Artificial Intelligence, Machine Learning and Deep Learning – Are they same?

Source: Deep Learning on Medium


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The most common confusion that beginners have when they start to learn Machine Learning is- “Are Artificial Intelligence(AI), Machine Learning(ML) and Deep Learning(DL) the same thing?”

And that’s a question which I personally hear a lot from so many people. So, I thought why not make a blog post to explain it?

Artificial Intelligence (AI)

Artificial intelligence refers to the capability of a machines to imitate intelligent human behaviour. In other words, any device that is able to perform tasks that normally require human intelligence such as making decisions or giving (meaningful) responses in a conversation can be said to have some kind of artificial intelligence.

Particularly, this is a broad area of computer science, which deals with the simulation of intelligent behavior in computers.

Virtual assistants are very good examples of implementation of AI in real life. With the power of AI, virtual assistants such as Google Assistant or Siri (by Apple) can nowadays imitate human behaviours with an exceptional perfection. Have a look at the following video which demonstrates how Google Assistant uses AI to book an appointment for the user.

AI can be implemented through huge collection of explicitly programmed if-else statements, or a complex statistical model with advanced parameters. But, the end goal of AI remains same- “Simulation of human intelligence in machines”.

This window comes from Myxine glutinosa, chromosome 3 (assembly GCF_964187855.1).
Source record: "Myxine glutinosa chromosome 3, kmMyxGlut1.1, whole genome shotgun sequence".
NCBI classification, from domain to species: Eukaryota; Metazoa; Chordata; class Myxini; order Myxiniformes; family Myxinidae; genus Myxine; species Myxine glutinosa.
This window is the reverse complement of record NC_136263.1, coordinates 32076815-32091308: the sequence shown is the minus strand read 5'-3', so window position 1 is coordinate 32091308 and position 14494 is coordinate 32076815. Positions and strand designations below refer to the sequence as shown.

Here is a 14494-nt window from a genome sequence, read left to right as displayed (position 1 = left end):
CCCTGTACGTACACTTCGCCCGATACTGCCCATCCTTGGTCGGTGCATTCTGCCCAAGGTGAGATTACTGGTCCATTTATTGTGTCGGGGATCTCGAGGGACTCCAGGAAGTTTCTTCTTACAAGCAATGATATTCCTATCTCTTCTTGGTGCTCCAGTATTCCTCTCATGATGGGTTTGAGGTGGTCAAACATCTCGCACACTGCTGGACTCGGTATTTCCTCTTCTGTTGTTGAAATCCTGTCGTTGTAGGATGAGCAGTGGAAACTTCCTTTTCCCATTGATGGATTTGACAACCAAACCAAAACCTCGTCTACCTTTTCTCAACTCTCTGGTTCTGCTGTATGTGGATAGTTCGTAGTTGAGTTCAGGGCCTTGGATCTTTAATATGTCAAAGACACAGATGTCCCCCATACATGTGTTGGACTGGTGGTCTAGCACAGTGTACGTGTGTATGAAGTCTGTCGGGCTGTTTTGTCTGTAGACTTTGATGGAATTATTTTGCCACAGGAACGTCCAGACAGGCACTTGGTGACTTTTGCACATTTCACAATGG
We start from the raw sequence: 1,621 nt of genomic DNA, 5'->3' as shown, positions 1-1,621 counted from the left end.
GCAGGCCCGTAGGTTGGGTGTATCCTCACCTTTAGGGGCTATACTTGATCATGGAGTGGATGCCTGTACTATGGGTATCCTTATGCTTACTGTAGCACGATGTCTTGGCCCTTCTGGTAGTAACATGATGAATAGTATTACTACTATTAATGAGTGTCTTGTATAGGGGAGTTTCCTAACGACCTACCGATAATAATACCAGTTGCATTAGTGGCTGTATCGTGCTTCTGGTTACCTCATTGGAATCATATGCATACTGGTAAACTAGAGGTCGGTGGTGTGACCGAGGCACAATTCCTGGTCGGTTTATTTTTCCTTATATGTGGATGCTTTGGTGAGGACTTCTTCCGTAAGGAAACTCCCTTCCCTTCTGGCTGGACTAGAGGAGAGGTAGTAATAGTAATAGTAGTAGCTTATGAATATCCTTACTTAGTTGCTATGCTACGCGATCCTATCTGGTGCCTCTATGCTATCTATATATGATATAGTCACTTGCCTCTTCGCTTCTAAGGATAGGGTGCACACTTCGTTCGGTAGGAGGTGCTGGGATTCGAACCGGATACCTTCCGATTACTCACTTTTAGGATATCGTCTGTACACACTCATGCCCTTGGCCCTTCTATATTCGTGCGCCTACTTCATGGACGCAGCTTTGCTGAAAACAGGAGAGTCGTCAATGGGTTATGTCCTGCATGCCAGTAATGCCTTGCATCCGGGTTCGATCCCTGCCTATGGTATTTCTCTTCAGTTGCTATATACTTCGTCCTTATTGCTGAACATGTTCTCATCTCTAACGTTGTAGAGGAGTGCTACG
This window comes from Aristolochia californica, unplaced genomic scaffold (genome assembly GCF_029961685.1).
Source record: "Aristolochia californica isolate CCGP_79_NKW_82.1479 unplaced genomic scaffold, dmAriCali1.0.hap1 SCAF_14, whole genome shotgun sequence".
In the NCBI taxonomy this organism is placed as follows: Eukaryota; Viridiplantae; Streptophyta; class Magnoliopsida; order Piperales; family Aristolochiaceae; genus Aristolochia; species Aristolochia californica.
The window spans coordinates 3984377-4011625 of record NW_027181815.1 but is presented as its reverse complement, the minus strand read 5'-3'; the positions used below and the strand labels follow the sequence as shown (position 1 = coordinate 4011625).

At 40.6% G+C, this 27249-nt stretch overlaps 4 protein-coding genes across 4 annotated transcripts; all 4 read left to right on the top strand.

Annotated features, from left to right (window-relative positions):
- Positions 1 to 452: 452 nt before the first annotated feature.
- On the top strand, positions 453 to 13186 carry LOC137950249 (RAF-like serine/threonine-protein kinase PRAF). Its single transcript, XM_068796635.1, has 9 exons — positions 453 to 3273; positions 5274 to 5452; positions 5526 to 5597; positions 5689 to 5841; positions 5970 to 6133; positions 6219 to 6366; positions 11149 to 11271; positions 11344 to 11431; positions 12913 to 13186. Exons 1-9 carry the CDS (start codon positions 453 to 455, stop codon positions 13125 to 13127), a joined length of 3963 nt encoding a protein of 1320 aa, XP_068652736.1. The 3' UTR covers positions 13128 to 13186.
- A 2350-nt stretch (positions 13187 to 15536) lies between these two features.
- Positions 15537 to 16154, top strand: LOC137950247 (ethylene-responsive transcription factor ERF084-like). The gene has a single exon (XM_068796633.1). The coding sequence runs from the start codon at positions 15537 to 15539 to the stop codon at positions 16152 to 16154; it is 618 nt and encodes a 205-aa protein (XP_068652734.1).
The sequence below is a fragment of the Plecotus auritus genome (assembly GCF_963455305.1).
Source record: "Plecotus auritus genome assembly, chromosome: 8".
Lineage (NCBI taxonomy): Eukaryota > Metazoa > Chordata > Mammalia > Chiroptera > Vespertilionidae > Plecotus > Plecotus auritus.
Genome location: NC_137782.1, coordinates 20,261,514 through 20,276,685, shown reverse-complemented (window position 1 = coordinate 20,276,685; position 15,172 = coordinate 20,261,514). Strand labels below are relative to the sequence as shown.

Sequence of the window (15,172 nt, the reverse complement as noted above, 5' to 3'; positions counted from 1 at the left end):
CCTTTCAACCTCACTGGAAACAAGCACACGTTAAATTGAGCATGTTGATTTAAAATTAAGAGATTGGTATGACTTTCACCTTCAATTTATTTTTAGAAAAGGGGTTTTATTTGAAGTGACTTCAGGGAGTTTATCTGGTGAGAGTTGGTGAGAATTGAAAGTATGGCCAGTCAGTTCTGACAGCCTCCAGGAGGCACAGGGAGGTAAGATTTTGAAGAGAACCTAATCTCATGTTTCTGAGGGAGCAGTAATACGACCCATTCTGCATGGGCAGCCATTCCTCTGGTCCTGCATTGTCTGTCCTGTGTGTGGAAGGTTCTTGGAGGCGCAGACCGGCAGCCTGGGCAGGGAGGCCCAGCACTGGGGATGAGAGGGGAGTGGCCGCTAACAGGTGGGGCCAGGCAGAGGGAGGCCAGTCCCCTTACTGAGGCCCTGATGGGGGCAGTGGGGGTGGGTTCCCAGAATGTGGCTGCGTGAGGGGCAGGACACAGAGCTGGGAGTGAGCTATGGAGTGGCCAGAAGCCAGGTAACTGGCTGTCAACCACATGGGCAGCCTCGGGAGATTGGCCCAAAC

The practice of explicitly programming if-else statements for implementing AI models is known as “Good Old-Fashioned Artificial Intelligence” (GOFAI), which was the dominant paradigm of AI research from the mid-1950s until the late 1980s.

Some AI models might be termed as “weak AI” models since they only focus on getting the work done without figuring out how human reasoning works. One such example could be- bots created using Artificial Intelligence Markup Language (AIML). These bots try to give responses by simply matching some basic patterns against the input using an XML-like structure of conditions without trying to “understand” the conversation.

On the other hand, AI systems which pretend to think exactly like humans do, are termed as “strong AI” models. We have already seen an example of this while discussing about Google Assistant.

Machine Learning (ML)

While AI is a broad area of cognitive computing, Machine Learning is a particular subset of AI which mainly deals with the study of how machines learn.

Doesn’t make sense? Let me clear that for you.

Early AI researchers found some problems way much harder to solve with the early available techniques of AI (GOFAI). Hard coded algorithms were simply not useful for solving those problems.

For example, how would you make a computer to distinguish between pictures of cats and dogs? Will you write hard-coded algorithms for identifying each picture individually? What happens if it sees a picture that it has never seen before? What happens if it sees a partial picture? Will it still be able to recognize it?

It turns out that for solving these kind problems, instead of just imitating human behaviour, researchers started to find ways to imitate how humans learn. And that’s what gave rise to the field of Machine Learning. It is the field of study that gives computers the ability to learn without being explicitly programmed.